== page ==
Noah Hanft: Dispute Prevention = Business Collaboration: How Prevention Can Reduce Conflict and Preserve Relationships. Noah describes the need for dispute prevention initiatives, how they work, and how to overcome resistance to using them. He is the Co-Founder of AcumenADR LLC, a dispute prevention and resolution platform in New York City. He serves as an arbitrator, mediator, consultant, and executive coach. He formerly was general counsel of MasterCard Worldwide and, more recently, President and CEO of the CPR Institute.
Charlie Irvine: Mediators Need to Stop Apologizing About Justice. Charlie argues that the mediation community should focus squarely on the goal of promoting substantive justice. He is a mediator and the Course Leader of the Strathclyde Law School’s Masters Program in Mediation and Conflict Resolution in Glasgow, Scotland.
Michaela Keet, Heather Heavin, and John Lande: Help Parties Consider Intangible Consequences of Litigation. Michaela, Heather, and John describe intangible consequences that parties often experience in litigation but fail to anticipate or value adequately. They suggest techniques to help them make better litigation decisions by explicitly incorporating and valuing these consequences. Michaela is Professor at the University of Saskatchewan College of Law. Heather is Associate Dean of Research and Graduate Studies and Associate Professor at the University of Saskatchewan College of Law. John is the Isidor Loeb professor emeritus at the University of Missouri School of Law.
Michaela Keet, Heather Heavin, and John Lande: Use PETSM to Improve the Quality of Decision-Making in Mediation. Michaela, Heather, and John describe problems with the common unplanned one-stage mediation procedure and the benefits of planned early two-stage mediations (PETSM). PETSM enables parties to carefully consider the issues and make better-informed decisions, while reducing the risk of “buyer’s remorse,” reneging on mediated agreements, and complaints against lawyers and mediators. It also may be more satisfying for mediators.
John Lande: Consider Unbundling Your Life a Bit. John encourages you to make conscious decisions about your professional life out of choice, not habit, to maximize your personal and professional fulfillment.
John Lande: Create New Knowledge with This Quick, Easy, No-Fuss-No-Muss, Surefire Method. John describes how you can create valuable knowledge by systematically eliciting responses from audiences in your educational programs.
John Lande: You Can Give Students Great Learning Experiences Through Encounters with the Real World. John describes how you can take advantage of all the resources of the Stone Soup Dispute Resolution Knowledge Project to help your students learn from encounters with the real world.
Grande Lum: We Need to Make Negotiation a Central Focus of Legal Education Especially in Divided Times. Grande argues that negotiation is central to lawyers’ work and is especially important in today’s polarized environment. He advocates making negotiation a central part of the legal curriculum. He is Provost and Vice President for Academic Affairs of Menlo College and previously served as Director of the Community Relations Service in the US Justice Department, Director of the Divided Community Project at Ohio State Moritz College of Law, and Director of UC Hastings College of Law’s Center for Negotiation and Dispute Resolution.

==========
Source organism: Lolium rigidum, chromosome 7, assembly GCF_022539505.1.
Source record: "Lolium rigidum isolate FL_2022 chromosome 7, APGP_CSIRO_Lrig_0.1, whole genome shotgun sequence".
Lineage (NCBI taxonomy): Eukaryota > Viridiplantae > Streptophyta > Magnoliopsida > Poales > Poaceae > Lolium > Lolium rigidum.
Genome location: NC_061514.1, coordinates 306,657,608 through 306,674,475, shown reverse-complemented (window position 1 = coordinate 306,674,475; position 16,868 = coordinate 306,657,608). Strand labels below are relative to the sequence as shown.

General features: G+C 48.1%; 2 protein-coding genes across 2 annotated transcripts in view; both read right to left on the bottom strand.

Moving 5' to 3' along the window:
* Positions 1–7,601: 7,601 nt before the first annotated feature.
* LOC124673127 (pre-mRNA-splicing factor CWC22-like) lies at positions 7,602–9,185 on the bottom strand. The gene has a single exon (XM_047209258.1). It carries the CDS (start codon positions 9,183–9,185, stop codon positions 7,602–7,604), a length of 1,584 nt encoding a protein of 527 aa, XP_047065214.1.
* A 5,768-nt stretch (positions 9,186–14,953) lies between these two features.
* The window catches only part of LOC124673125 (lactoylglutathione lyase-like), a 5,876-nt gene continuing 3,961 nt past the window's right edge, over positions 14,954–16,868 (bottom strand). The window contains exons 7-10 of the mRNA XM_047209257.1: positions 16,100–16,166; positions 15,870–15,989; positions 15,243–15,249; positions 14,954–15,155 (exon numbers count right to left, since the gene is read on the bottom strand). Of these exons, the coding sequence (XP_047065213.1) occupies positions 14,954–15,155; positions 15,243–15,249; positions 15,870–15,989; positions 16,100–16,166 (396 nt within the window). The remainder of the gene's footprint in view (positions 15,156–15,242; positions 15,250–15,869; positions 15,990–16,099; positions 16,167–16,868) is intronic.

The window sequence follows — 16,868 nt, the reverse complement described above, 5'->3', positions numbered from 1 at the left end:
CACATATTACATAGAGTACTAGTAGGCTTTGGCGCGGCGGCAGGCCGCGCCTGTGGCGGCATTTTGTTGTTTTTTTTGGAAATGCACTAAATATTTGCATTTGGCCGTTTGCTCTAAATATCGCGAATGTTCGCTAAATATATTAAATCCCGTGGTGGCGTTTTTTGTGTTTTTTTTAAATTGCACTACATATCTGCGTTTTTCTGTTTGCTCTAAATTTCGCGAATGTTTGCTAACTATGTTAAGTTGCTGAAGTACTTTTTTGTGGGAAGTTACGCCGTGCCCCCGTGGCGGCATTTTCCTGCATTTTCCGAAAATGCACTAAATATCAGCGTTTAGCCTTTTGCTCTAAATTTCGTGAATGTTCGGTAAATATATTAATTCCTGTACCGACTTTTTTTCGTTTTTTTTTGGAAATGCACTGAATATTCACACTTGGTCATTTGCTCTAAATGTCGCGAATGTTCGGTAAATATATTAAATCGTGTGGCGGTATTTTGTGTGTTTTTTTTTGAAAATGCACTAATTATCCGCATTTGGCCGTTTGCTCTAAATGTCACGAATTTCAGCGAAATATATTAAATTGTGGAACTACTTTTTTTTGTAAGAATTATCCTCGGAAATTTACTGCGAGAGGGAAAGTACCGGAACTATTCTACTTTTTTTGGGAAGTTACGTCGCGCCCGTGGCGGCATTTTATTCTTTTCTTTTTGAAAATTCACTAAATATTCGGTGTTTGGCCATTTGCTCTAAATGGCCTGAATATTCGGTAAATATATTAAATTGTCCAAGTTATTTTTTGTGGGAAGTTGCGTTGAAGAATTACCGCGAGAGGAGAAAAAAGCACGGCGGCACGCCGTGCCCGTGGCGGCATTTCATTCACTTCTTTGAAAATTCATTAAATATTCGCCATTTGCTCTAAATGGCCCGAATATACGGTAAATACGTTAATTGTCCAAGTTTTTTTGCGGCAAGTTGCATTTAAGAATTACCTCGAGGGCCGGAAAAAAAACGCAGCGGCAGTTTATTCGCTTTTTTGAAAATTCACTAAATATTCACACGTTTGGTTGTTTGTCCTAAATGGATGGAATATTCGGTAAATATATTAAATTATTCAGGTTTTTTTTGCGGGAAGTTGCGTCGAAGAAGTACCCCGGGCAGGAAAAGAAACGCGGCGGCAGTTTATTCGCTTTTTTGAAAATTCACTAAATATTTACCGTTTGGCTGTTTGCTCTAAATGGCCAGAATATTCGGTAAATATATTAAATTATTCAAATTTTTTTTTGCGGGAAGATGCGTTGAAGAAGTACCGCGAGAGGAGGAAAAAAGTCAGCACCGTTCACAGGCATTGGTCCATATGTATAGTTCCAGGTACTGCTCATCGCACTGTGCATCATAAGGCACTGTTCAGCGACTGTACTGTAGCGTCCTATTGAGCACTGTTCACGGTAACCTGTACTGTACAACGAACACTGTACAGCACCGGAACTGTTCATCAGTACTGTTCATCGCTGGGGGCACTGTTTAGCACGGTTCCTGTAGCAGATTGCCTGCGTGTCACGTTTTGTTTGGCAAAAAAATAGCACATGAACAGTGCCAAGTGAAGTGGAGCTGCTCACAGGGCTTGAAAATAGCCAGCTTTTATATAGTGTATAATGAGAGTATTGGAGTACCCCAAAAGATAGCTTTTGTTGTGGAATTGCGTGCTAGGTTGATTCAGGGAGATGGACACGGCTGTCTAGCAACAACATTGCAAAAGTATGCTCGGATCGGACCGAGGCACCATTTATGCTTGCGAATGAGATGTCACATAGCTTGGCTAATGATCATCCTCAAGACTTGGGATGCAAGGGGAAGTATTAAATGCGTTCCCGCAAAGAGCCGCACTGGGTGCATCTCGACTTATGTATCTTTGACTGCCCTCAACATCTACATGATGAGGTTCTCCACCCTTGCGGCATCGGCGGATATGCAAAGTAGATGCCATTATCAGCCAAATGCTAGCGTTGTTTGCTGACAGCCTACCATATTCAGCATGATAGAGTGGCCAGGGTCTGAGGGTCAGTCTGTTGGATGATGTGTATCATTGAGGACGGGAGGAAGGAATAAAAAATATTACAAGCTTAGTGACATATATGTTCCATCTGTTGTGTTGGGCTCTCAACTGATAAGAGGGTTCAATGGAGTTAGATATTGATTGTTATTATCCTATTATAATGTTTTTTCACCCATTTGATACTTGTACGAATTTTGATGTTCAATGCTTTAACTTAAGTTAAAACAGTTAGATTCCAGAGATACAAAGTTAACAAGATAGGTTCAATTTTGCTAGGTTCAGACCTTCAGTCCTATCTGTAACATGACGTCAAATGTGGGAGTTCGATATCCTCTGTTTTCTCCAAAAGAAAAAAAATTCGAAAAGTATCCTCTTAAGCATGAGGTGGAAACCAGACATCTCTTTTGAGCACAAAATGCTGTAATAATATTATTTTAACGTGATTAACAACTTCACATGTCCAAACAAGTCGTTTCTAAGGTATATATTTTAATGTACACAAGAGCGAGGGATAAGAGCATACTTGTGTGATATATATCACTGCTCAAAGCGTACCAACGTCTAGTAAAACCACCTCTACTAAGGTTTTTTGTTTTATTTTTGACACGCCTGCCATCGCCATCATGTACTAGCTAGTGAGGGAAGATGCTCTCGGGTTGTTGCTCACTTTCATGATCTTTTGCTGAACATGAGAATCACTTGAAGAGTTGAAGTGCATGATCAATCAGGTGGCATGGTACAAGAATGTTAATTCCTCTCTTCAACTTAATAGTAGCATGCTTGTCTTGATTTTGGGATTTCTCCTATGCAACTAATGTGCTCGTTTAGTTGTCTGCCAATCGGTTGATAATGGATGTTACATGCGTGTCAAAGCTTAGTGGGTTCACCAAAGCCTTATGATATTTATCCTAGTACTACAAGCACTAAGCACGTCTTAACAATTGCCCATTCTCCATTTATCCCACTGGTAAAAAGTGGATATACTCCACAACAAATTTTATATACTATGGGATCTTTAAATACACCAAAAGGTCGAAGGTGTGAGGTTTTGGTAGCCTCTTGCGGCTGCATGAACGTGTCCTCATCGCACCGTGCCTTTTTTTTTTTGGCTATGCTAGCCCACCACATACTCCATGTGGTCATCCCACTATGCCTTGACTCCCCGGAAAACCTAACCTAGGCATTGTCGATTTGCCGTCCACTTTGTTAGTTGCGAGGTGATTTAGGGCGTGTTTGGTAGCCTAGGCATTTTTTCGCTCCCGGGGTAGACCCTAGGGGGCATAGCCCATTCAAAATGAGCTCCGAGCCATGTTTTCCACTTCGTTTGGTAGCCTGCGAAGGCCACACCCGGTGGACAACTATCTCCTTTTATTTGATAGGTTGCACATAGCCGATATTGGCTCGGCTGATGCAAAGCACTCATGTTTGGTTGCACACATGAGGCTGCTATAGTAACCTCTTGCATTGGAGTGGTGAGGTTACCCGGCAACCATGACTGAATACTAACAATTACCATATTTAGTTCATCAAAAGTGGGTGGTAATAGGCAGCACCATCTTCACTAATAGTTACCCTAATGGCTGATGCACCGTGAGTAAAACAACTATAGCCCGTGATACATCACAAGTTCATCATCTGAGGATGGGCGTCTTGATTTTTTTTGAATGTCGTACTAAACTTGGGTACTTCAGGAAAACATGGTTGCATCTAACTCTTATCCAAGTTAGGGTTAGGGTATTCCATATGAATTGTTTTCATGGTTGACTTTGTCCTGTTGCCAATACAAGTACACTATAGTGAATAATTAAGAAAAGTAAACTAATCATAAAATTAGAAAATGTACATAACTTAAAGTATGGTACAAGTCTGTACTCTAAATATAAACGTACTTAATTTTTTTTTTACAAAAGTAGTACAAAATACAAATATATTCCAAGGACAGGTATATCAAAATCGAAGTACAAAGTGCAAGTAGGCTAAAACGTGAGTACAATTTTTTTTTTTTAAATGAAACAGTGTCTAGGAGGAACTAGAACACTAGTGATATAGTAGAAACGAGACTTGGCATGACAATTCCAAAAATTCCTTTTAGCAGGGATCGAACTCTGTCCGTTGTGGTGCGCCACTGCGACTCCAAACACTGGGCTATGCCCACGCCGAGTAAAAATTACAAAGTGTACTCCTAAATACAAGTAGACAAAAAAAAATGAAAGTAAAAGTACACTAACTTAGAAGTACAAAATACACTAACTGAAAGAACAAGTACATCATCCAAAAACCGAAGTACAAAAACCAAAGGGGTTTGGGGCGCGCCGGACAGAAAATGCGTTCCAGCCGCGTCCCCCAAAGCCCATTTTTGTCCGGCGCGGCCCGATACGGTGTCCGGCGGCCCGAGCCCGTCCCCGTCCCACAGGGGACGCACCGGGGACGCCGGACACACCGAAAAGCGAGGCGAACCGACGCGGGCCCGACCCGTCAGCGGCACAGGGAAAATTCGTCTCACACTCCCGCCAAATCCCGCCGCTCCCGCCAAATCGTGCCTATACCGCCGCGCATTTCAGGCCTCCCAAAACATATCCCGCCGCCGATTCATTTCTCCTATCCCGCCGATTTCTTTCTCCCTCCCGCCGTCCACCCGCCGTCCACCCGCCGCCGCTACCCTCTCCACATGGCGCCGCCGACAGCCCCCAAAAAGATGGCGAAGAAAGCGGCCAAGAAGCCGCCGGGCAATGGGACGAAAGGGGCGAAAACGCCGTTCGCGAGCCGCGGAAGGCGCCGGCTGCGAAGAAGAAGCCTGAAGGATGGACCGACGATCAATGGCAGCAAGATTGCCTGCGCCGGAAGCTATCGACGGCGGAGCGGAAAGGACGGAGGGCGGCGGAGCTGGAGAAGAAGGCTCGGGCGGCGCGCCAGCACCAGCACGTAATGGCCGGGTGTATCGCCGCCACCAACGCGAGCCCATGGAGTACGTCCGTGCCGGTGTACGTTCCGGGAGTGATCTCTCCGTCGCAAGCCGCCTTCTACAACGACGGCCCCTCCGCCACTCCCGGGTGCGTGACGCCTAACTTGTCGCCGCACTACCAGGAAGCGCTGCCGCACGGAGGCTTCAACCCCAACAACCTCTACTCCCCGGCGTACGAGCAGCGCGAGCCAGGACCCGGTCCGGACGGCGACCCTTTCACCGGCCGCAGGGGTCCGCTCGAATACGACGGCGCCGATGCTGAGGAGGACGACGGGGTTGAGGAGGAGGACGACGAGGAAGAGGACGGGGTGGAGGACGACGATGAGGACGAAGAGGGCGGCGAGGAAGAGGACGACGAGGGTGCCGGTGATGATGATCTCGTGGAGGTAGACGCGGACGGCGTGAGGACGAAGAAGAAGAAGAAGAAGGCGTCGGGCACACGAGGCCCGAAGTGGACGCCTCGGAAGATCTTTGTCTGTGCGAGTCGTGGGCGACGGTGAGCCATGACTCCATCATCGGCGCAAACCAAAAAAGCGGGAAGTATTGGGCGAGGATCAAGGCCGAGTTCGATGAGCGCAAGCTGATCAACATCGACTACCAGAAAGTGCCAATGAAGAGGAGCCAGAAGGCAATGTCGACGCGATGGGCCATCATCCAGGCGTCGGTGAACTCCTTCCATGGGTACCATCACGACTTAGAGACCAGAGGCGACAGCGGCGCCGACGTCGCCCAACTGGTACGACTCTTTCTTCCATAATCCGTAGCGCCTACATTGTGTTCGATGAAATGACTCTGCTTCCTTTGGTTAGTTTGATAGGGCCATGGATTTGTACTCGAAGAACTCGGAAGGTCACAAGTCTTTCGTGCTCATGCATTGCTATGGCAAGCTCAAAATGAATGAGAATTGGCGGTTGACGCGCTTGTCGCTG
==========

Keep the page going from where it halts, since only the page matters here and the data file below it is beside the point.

Forrest S. (Woody) Mosten: Toward Integration and Peacemaking in the Mediation Field. Woody urges mediators to be open to a range of approaches and philosophies and to incorporate a philosophy of peacemaking in their practices. He advocates expanding training curricula to address intake and practice management strategies, work in interdisciplinary teams, intractable conflicts, social science research, a broad range of mediation strategies, and dispute prevention. He is a mediator and collaborative attorney with offices in Beverly Hills and La Jolla and is an Adjunct Professor at UCLA School of Law.
Rachel Viscomi: Engaging Deep Differences Online. Rachel describes how we can use online communication to help people engage with others who have deeply felt differences. She is Assistant Clinical Professor at Harvard Law School and Director of the Harvard Negotiation & Mediation Clinical Program.
The enthusiastic response to this symposium by authors and readers has been overwhelming. Initially, I wondered if this was just another one of my “brilliant” ideas that would go nowhere, but the response reflects continuing idealism and commitment to advancing the many laudable goals of our movement.
So I am in the process of compiling all the pieces into a single document, organized by topic. This will include posts related to what I have called the Past-and-Future Conference as well as some previous blog posts and new material integrating the ideas generated in this process. This will be an electronic book distributed for free on SSRN.
Watch this space.